Pompey's players' player relates to Cardiff

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The Independent Football

Before Portsmouth's last game of the season at the weekend a trestle table was carefully carried out, sagging under the weight of enough player of the year awards to fill even a pair of mantelpieces. All had been voted for by various supporters' clubs, and each went to David James. Then another award was announced, the players' player of the year. That went to Sylvain Distin.

James joked that unlike the fans the players had to put up with his moaning in the dressing room, and so voted elsewhere, but he then recognised that Distin had had a superb season since moving to Fratton Park in the summer.

“He's been a tremendous signing,” said the goalkeeper. “From his own point of view it was important he played well because Linvoy Primus was ripping trees up (in that position) last year but the transition has been good. Sol and Sylvain have made a great partnership.”

Indeed, the Frenchman's partnership with Sol Campbell has been the rock Portsmouth's run to Saturday's FA Cup final has been built on. Pompey have conceded one goal in five ties and none at all in the four matches when the Campbell-Distin pairing has been in place,

“He's obviously a great player with a lot of experience,” said Distin of Campbell, “and I like to play with those kind of players because you always have something you can learn, whatever your age. With a player like Sol, with his experience, there are always one or two things to pick up from him.”

Of his award he added: “It made me feel proud. I think that means that they like me, so it's good, and it means I performed, so it's great.”

Distin's form will come as no surprise to those who watched him at Newcastle and Manchester City. The 30-year-old has put together seven solid seasons in the Premier league, which makes it perplexing that he has never received even a squad call-up from Les Blues, especially as Raymond Domenech has often selected Jean Alain Boumsong, a failure at Newcastle and Juventus, and Lilian Thuram, once a great player but now a 36-year-old reserve at Barcelona.

But Distin is not rated across the Channel as he played only a season in Ligue 1. He began as an amateur, combining playing for Joue-les-Tours, then Tours, with working for the council. At 21 he turned pro, with Gueugnon, of Ligue 2, and had a remarkable season. Gueugnon won at Marseille in the French Cup, then lifted the French League Cup, defeating Paris St Germain in the final. PSG promptly signed Distin, but after 28 matches he was loaned to Newcastle.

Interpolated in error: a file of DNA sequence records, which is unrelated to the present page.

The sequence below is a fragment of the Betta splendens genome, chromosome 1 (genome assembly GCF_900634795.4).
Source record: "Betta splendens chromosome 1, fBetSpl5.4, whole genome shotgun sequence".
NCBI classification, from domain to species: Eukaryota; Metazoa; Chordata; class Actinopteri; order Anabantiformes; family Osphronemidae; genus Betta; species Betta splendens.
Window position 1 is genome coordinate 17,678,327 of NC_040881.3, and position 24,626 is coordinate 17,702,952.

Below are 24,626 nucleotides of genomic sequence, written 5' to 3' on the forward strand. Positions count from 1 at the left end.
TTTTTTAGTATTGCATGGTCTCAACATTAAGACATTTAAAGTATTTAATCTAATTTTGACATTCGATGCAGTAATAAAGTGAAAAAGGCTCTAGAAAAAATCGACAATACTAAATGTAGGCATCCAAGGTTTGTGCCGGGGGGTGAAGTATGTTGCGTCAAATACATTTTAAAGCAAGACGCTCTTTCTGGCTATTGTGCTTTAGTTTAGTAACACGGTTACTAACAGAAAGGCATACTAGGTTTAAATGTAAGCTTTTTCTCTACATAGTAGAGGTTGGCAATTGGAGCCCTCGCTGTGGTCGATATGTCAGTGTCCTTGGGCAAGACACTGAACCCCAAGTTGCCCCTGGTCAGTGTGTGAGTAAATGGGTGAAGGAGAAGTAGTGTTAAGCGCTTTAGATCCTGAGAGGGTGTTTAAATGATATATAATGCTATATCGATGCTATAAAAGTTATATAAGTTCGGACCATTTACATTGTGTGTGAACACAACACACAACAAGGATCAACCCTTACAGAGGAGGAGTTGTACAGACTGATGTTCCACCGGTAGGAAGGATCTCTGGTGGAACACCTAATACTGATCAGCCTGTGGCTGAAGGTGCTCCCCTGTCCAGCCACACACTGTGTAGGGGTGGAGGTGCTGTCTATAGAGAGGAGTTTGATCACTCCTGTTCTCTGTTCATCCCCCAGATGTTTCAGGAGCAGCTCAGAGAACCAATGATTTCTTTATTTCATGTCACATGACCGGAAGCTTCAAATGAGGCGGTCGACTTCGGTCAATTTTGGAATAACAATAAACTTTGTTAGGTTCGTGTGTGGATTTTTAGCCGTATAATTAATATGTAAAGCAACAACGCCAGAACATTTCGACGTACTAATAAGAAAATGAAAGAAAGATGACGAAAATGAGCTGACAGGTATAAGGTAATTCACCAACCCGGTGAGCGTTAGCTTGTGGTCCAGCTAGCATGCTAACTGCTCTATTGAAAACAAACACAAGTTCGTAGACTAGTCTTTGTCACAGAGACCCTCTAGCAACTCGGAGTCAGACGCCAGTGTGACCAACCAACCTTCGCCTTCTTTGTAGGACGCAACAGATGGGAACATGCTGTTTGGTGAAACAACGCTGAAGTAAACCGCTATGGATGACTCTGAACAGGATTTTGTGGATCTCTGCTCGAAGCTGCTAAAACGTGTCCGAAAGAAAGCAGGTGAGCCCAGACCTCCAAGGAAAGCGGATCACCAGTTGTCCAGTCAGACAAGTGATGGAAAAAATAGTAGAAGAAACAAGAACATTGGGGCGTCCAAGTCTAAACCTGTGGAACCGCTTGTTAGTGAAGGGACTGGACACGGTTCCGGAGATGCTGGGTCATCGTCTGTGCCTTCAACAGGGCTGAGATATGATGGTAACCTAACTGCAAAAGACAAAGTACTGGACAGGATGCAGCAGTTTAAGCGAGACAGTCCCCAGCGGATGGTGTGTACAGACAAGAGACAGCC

That cup final memory has come back to Distin this week. “It was a bit like Cardiff playing Portsmouth,” he said. “We had a bit of everything, a bit of luck, good footballers, and we believed, that was the most important thing. I know Cardiff will have that spirit. It's also going to be an opportunity for them to prove everybody wrong because everybody thinks we are going to win. For me they are not a small side and it's going to be a tough game until the last second.”

And what if his performance impresses Domenech, as he finalises his Euro 2008 squad? “Perhaps he will watch, but it will be a shame if he picks me just because of the Cup Final. I'm not disappointed I've not been picked because I came into football very late and I didn't have any contact or opportunity [with the national set-up]. If you have a little taste of it and then they don't call you any more, then you feel: 'Oh why, why?' - but I don't really think about it. With what I've done so far, I'm really happy with all my choices and what I've done, so I'm not going to regret (not being in) the French team now. Nobody forced me to stay in England, I enjoy it here.”

He especially enjoys it at a club which, on reputation at least, is smaller than his previous English ones. “When people talk about big clubs,” said Distin, “they are talking about the past history of the clubs. For me a big club is where the club is right now, not 20 years ago. I played for Newcastle and I didn't win anything, I played for City and I didn't win anything either. At Portsmouth I'm going to play in a final for the first time in England, so for me that's the most important thing, not too much what happened in the past. I'm here right now.

“I remember when I signed here some people didn't say too much, but I could see in their eyes: 'Why Portsmouth?' They have the answer today.”